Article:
Although at the time it was on the air 77 Sunset Strip was primarily known as the vehicle that launched Edd Byrnes into short lived teen idol stardom. Looking back however 77 Sunset Strip set a pattern of Warner Brothers television detectives, it spun so many copycat shows.

At 77 Sunset Boulevard was quartered the private detective firm of Bailey and Spencer. Stu Bailey and Jeff Spencer were played by Efrem Zimbalist, Jr. and Roger Smith. These two guys did not take their detectives cues from rumpled private eyes like Sam Spade and Philip Marlowe. With their stylish clothes and hipster rat pack style dialog, Zimbalist and Smith were the new style private eyes for the Fifties.

These guys were good, but what really made the show a success was the presence of Edd Byrnes playing one Gerald Lloyd Kookson, III AKA Kookie. Second to Elvis Presley, Byrnes was the first teen idol I was cognizant of in my youth. He talked as hip as Zimbalist and Smith and he had the most carefully groomed hair on television. Kookie was never without his comb and in fact he and the comb spawned a hit record of the time, Kookie, Kookie, Lend Me Your Comb. In fact his character name became a slang term for strange, still used among folks in my age bracket. Byrnes was a parking lot attendant and he was always getting vehicles for the stars.

Eventually the guys actually made Kookie a detective in the firm and a new teen idol Robert Logan was hired as J.R. Logan however never took off the way Kookie did.

There is one constant in show business. If something succeeds, copy it to death. Warner Brothers put out Surfside Six, Hawaiian Eye, Bourbon Street Beat and a few others as did other producers trying to imitate them. During the late Eisenhower and Kennedy years, television was inundated with hip private eyes. None of them had the success of the original. Zimbalist and Smith guest starred on some of these other shows and they in turn had visiting detectives as well. In fact Richard Long who co-starred in Bourbon Street Beat after that show was canceled, Long and his character Rex Randolph moved from New Orleans to Los Angeles to get taken into the Bailey-Spencer firm.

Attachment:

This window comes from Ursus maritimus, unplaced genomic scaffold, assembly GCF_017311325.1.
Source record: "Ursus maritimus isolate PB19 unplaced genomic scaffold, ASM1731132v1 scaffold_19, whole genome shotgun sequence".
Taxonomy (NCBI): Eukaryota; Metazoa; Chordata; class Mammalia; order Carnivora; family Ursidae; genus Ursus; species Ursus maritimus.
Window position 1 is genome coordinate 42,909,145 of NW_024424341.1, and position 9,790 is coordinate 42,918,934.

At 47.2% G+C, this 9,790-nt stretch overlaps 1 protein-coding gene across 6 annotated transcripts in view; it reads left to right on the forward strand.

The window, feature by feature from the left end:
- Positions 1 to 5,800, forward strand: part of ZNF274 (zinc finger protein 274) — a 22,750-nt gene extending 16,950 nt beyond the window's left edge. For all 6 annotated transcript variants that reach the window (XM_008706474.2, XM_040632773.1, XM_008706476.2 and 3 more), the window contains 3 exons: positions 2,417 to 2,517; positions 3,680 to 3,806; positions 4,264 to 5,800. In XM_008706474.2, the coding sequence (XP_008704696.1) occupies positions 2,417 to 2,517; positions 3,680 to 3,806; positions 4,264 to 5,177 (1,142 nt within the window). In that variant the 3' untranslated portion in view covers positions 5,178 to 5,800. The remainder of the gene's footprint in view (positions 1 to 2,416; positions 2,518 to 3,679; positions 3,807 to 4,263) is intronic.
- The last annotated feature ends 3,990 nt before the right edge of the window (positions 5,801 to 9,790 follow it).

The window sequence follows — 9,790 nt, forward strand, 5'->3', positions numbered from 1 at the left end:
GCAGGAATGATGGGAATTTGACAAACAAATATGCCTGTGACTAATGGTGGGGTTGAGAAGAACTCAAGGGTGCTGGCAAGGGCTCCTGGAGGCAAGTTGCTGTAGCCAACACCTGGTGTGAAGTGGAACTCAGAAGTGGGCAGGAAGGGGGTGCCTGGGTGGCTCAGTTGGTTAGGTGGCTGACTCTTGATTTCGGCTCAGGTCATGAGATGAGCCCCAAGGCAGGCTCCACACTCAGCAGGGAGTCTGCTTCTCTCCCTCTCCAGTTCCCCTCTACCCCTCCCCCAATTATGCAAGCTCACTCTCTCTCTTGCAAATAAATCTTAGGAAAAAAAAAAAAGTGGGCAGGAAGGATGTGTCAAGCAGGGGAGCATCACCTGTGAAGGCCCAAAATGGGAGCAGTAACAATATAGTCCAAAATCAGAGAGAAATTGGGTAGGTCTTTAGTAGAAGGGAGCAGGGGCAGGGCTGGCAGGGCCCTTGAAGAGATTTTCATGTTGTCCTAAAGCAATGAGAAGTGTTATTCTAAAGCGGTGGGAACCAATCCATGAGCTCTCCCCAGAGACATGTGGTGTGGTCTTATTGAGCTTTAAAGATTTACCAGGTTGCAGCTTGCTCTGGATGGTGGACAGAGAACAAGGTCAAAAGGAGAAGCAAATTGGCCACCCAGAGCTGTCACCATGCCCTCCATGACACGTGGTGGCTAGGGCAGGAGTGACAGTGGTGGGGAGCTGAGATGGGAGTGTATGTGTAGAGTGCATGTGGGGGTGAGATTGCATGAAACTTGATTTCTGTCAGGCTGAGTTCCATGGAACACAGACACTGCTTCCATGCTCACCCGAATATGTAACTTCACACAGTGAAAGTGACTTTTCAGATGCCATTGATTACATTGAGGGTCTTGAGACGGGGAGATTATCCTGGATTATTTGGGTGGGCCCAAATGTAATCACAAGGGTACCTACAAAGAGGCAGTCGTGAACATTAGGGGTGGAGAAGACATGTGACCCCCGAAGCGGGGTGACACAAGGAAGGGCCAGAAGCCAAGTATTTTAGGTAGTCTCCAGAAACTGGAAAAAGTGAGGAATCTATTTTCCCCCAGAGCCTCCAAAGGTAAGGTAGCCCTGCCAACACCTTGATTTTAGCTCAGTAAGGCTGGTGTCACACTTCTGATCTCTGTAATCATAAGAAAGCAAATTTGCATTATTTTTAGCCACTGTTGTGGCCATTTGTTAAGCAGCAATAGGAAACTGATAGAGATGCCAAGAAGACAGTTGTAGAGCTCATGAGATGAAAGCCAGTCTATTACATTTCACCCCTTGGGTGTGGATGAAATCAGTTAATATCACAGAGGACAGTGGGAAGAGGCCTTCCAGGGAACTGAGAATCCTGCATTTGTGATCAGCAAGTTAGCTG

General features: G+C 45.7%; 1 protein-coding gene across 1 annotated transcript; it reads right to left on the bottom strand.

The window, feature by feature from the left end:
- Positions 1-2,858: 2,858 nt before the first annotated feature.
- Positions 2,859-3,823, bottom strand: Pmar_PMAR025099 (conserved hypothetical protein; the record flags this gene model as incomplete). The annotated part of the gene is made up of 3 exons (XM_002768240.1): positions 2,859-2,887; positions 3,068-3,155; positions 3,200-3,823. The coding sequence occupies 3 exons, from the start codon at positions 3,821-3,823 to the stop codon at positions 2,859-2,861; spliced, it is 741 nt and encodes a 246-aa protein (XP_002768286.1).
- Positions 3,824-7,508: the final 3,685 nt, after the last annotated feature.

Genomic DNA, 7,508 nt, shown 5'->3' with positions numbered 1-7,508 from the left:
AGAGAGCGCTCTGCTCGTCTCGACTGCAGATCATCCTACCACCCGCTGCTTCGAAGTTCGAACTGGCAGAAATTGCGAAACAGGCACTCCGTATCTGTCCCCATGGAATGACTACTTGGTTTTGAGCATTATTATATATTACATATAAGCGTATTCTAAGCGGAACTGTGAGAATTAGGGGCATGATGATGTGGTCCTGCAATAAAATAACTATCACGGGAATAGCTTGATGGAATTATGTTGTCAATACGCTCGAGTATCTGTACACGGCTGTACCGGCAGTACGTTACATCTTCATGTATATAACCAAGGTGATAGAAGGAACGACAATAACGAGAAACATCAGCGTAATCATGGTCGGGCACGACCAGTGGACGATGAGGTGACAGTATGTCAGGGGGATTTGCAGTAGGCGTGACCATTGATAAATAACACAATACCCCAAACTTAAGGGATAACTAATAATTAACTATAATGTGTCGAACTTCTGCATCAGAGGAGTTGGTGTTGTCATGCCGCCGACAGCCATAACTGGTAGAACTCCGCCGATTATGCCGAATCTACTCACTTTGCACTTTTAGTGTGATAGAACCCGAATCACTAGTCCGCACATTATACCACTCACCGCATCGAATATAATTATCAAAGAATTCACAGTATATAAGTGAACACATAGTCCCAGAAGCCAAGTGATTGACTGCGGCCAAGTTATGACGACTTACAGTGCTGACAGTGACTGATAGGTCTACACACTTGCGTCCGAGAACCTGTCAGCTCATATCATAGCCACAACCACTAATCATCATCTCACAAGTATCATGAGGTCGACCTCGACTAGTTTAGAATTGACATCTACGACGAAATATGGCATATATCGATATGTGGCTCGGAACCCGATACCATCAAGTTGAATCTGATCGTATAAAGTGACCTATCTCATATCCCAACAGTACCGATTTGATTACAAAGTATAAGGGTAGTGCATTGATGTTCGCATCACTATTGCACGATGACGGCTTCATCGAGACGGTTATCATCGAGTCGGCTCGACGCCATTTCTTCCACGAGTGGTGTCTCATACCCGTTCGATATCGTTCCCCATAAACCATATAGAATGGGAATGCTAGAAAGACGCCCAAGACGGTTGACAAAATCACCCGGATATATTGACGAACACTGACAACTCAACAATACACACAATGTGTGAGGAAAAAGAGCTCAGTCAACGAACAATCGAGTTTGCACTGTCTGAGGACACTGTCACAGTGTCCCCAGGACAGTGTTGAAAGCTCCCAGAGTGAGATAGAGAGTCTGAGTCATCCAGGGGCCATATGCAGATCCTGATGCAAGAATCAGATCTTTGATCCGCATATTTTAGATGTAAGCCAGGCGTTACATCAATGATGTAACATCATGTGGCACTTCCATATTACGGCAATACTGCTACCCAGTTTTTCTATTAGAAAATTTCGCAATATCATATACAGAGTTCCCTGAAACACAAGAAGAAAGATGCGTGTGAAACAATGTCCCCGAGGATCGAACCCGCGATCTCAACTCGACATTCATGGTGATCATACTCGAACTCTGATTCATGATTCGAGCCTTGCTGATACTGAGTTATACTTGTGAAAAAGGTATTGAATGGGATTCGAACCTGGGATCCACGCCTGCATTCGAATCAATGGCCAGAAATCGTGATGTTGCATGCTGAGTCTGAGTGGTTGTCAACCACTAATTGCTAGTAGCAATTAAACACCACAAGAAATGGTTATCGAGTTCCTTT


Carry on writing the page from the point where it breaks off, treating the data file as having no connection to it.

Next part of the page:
After five seasons ABC canceled 77 Sunset Strip. Roger Smith was developing the health problems that forced him to leave acting and CBS picked up the show and promptly fired everyone else, except Zimbalist. From the hip Stu Bailey, Zimbalist became Stu the cynic. He was now an international secret agent and man of mystery.

The first five shows were appropriately entitled Five. It was possibly the first mini-series ever. Some 25 guest stars appeared in a five part show that was not bad in and of itself, but it certainly shocked those who expected what they were used to. 77 Sunset Strip didn't last long after that and Efrem Zimbalist, Jr. joined The FBI next season.

Still as a pioneering show of sorts, 77 Sunset Strip has an honored place in TV Land memories.

By the way, the end of that Kookie song had Byrnes telling some girl she was the 'ginchiest'. To this day I don't know what that means.
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77 Sunset Strip
wsst-112 September 2007